"The world remembers him as a great statesman as a hero in the struggle. In South Africa, we call him Dada, we call him father, which is how we remember him."
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In Jonathan Snelgar's Gastown bread and coffee shop, Nelson the Seagull, the presence of Nelson Mandela looms large.
He and his sisters, Jodi Balfour and Lee Snelgar, even named their business after a song — The Seagull's Name Was Nelson — often dedicated to Mandela and the anti-apartheid movement.
"He was the height of morality. He was the most important person that I didn't know, if that makes sense. He was everything," said Jonathan.
"To go through what he went through and come out not hateful and to preach unity and forgiveness, it was amazing."
The news of Mandela's death on Thursday still came as a shock for Jonathan Snelgar, who was born in South Africa and moved to Canada three years ago.
"There have been so many scares in the last few months that you almost dismiss it," he said. "Then my sister phoned me and said, 'He's passed on' and it hit me way harder than I thought it would. I had to sit down."
Jonathan said he was holding it together until an African couple came into the bakery.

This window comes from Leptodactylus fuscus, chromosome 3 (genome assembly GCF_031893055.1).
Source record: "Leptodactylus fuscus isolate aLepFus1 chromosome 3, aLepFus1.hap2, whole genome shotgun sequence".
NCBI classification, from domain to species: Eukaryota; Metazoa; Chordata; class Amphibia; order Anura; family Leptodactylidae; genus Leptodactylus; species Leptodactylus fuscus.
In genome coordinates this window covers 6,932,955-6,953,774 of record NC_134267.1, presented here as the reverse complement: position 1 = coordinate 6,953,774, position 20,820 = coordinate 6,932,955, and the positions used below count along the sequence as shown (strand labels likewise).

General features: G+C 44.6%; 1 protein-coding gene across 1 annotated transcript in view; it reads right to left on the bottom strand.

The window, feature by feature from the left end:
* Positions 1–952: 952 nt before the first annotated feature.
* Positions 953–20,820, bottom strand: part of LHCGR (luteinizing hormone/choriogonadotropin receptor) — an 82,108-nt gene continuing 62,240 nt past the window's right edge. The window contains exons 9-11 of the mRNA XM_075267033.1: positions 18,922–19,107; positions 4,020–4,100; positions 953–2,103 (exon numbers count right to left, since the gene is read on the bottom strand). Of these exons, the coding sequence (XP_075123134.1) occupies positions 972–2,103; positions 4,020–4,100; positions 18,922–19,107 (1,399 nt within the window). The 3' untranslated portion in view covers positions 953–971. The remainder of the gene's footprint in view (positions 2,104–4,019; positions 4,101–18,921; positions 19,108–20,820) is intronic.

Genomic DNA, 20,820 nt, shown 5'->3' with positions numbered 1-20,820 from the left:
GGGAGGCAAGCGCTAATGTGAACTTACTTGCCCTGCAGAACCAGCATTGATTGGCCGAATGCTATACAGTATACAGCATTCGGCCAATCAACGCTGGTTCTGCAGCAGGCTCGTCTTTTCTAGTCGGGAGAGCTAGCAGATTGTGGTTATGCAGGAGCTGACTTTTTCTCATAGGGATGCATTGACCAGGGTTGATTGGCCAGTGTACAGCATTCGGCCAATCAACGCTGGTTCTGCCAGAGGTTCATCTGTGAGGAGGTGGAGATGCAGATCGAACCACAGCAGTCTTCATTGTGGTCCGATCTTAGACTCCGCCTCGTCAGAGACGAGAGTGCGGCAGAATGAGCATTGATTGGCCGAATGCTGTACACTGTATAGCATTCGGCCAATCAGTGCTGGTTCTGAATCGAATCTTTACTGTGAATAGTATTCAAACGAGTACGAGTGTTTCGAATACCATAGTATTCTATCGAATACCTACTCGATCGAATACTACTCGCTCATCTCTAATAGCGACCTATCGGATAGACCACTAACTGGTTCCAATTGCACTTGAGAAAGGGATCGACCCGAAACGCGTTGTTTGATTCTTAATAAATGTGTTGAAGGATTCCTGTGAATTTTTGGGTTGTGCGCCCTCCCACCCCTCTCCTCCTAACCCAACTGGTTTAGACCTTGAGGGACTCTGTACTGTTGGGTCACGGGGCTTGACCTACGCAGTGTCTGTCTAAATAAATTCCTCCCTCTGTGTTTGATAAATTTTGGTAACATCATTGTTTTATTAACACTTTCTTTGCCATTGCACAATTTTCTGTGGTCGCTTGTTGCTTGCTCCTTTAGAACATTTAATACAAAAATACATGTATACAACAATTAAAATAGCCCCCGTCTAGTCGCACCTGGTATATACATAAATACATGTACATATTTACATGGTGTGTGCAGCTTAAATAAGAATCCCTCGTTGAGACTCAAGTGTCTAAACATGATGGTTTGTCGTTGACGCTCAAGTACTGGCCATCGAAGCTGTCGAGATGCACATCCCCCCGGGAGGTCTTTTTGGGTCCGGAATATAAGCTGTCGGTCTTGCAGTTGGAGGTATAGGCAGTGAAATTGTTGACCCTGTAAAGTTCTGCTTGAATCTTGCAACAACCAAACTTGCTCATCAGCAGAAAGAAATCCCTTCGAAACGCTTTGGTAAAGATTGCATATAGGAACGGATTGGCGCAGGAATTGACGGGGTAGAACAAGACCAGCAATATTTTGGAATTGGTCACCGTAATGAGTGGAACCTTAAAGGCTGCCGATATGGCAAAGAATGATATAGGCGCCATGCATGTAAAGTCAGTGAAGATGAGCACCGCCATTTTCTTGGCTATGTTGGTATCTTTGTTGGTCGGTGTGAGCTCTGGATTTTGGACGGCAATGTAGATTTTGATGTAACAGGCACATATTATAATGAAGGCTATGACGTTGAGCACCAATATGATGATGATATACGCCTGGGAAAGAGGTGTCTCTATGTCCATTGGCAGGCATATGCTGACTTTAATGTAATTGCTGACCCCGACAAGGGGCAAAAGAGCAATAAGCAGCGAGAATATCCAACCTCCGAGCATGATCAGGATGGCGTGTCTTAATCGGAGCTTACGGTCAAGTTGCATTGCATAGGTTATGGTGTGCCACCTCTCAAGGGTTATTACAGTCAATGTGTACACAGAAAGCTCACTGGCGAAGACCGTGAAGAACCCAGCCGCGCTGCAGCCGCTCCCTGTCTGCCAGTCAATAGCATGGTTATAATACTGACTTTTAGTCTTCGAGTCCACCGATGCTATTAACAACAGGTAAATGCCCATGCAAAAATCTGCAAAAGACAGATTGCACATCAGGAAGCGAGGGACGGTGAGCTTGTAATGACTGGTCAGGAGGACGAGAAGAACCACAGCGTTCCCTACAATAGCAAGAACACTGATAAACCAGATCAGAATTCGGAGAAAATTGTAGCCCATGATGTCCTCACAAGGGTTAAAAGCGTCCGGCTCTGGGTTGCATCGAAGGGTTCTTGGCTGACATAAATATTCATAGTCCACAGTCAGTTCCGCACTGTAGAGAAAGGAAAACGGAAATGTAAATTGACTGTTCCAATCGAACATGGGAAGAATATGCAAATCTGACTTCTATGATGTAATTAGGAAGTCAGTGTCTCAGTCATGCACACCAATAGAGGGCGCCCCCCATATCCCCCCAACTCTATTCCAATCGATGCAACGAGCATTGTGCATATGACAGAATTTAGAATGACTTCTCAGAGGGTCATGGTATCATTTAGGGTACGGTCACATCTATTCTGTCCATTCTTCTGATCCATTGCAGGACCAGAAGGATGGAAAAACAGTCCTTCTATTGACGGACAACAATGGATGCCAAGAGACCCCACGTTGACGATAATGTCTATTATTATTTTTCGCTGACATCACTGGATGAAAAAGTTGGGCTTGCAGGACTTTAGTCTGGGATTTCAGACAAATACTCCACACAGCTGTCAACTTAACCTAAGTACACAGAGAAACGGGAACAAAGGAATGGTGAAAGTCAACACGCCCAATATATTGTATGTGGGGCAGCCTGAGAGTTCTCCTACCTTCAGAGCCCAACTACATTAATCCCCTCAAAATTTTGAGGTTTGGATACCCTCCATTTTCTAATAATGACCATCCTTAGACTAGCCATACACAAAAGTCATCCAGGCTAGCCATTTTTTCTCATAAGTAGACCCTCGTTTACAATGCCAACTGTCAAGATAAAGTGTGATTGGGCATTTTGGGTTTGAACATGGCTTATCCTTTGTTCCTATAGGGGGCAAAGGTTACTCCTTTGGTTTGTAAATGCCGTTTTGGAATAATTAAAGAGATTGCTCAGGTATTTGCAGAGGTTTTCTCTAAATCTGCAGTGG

"I lost composure completely and I was kind of surprised," he said. "You think you're preparing for it for a few months but … it's not actually someone you know personally, but you feel like you do."
'It feels like he's ours'
Jonathan's sister, Lee Snelgar, said it feels very surreal.
"It feels like he's ours, it feels like we have a claim to him," she said.
"Everyone I know feels he's their father figure. It feels very personal for a South African."
Looking back, Lee remembers the South Africa of 25 years ago, completely segregated.
He may have had good people around him, Lee Snelgar said, but ultimately Mandela was responsible for all the changes the country has seen.
"His character is not just symbolic — it really was him that people admired and loved. And as a South African, that's very hard to ever forget," she said.
"Our lives would be entirely different had we grown up in a South Africa that had not experienced democracy."
Jonathan and Lee remember their liberal mother and father teaching them that Mandela was a freedom fighter who did not deserve to be imprisoned.
"My parents taught me that he was a hero, a man to be respected and listen to," said Jonathan.
"One of the first books my mother pressured me to read was his book Long Walk to Freedom. I thank her for that — it was incredible.
"South Africa is by no means a perfect country, but it's an incredible place — and it's all thanks to him."